Change is a fact of life. John P. Kotter’s book, Leading Change, defines his famous eight-stage model for change. The first stage of the model is establishing a sense of urgency. A sense of urgency provides the energy and rational for any large, long-term change program. Once a sense of urgency has been established, the second stage in the eight-stage model for change is the establishment of a guiding coalition. If a sense of urgency provides energy to drive change, a guiding coalition provides the power for making change happen. A vision, built on the foundation of urgency and a guiding coalition, represents a picture of a state of being at some point in the future. Once a vision has been established, it must be clearly and consistently communicated. Failure to effectively communicate the vision will cripple change.
Kotter lists seven attributes for effective communication of the change vision.
- Keep it simple – The vision must be clearly understandable by all of those who are impacted. The message must be clear and simple, which means ZERO mumbo jumbo. The United States Coast Guard has the one of best vision statements I have ever read, “The world’s best responders: anytime, any place, any hazard.” Everyone from top most senior officers to the most junior enlisted personnel would have difficulty misinterpreting the vision when making day-to-day decisions.
- Metaphor, analogy, and examples –Use words to paint pictures in people’s mind that clarify the complexity.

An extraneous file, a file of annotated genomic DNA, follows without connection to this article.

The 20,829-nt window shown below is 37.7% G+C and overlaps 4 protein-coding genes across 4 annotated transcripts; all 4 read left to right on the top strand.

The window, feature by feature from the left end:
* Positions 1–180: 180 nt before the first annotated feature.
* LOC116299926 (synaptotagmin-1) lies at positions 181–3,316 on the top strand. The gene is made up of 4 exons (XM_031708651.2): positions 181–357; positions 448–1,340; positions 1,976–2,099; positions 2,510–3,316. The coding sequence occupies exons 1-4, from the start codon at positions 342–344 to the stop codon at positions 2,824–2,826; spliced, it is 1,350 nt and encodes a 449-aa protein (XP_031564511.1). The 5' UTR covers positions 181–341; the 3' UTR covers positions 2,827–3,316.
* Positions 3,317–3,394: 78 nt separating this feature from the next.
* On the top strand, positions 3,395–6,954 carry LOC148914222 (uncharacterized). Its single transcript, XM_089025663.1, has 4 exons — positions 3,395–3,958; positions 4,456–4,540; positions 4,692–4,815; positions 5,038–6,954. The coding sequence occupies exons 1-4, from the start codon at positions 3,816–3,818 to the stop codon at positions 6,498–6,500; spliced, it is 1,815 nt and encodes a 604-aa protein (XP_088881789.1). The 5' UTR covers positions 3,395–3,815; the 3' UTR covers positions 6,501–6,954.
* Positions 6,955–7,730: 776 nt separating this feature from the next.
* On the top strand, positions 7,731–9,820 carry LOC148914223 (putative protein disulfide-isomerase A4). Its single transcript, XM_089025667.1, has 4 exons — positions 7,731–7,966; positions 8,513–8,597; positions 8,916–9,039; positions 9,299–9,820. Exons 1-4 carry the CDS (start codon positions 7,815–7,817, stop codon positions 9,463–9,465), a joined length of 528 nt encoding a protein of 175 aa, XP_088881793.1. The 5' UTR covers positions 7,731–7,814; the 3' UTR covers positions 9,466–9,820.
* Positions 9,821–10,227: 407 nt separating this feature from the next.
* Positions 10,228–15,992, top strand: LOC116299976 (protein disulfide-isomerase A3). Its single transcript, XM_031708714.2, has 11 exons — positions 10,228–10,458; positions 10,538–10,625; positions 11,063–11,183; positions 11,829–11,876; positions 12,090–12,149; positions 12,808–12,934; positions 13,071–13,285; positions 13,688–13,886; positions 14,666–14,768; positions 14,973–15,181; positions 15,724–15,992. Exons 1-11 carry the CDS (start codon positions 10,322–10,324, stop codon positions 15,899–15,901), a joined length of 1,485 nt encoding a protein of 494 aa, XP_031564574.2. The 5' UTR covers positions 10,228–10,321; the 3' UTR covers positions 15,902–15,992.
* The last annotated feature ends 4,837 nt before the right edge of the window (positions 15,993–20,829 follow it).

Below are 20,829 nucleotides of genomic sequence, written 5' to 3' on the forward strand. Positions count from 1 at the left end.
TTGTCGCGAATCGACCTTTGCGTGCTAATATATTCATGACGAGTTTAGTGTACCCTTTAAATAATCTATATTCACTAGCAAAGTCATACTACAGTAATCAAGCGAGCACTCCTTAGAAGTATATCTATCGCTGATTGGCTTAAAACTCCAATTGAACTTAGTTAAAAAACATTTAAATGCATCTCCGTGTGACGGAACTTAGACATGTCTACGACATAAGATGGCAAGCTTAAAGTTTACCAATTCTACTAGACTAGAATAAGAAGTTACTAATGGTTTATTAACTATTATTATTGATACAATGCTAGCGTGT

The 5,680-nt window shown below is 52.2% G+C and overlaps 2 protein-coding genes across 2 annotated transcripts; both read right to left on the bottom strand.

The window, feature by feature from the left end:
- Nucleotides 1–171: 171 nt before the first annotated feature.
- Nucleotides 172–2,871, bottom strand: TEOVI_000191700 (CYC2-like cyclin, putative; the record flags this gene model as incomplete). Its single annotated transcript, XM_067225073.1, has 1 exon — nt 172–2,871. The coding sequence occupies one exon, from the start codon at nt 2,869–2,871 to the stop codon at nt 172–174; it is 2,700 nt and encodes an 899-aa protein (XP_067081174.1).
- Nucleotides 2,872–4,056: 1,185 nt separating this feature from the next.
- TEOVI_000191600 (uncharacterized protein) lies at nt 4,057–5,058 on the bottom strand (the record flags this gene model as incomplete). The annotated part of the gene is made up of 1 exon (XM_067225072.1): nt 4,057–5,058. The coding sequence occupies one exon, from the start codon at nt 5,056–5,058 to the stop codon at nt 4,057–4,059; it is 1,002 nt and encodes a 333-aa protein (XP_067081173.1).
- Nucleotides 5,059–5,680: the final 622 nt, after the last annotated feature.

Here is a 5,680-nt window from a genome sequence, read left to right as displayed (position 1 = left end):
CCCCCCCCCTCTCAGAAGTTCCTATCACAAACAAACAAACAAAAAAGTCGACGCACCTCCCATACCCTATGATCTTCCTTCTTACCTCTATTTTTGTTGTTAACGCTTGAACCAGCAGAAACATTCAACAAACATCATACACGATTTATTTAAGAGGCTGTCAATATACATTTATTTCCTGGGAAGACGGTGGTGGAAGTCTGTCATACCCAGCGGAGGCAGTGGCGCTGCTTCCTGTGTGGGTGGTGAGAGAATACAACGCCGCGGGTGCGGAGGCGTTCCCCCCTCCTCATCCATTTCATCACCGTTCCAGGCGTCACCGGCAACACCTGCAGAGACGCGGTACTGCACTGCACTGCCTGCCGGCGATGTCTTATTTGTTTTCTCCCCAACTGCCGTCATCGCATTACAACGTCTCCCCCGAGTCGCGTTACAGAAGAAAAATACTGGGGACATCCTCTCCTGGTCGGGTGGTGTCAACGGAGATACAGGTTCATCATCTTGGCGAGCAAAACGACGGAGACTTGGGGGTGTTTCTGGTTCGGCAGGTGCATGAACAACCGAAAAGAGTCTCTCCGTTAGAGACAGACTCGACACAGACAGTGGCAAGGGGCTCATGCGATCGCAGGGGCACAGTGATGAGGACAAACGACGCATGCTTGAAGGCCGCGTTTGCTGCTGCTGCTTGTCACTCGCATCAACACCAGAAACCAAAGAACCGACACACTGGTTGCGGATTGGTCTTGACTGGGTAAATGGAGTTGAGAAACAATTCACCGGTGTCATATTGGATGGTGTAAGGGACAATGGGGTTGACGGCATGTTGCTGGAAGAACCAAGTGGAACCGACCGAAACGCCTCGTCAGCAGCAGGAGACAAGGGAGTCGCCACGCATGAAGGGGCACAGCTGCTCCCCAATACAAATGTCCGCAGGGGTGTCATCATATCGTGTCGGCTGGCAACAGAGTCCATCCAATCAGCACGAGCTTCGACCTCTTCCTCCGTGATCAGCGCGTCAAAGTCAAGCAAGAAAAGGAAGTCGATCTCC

- Multiple forums – Increasing the number of vehicles used to communicate the message increases the chance that the vision will be heard, internalized and institutionalized.
- Repetition – Communicating a vision requires more than a roll-out speech and an article in the company newsletter. The vision needs to be continually repeated and reinforced in order to break through the clutter of competing communications.
- Leadership by example – Leaders must participate in and live the change. Living the change increases the credibility and deflects resistance. Perceived inconsistencies between the vision of change and how leadership acts will be noticed. Inconsistencies in behavior will hurt or deflect change.
- Explain perceived inconsistencies.
- Give and take – Communicating the vision for change requires two-way communication between leaders and others involved in making change a reality. Two-way communication means both listening and being heard. Communication implies that if the vision is wrong that the change vision may need to change.
Effective change requires that enough people understand the change they are being asked to make and where that change will lead them. Ambiguously crafted visions and communications will at best cause confusion and at worst derail change. Regardless of the urgent need for a change or how carefully the vision is crafted people do not follow those they feel are on the wrong path. This true even if the change has powerful backers. Effective communication of the change vision helps to build the critical mass needed to make change actually happen.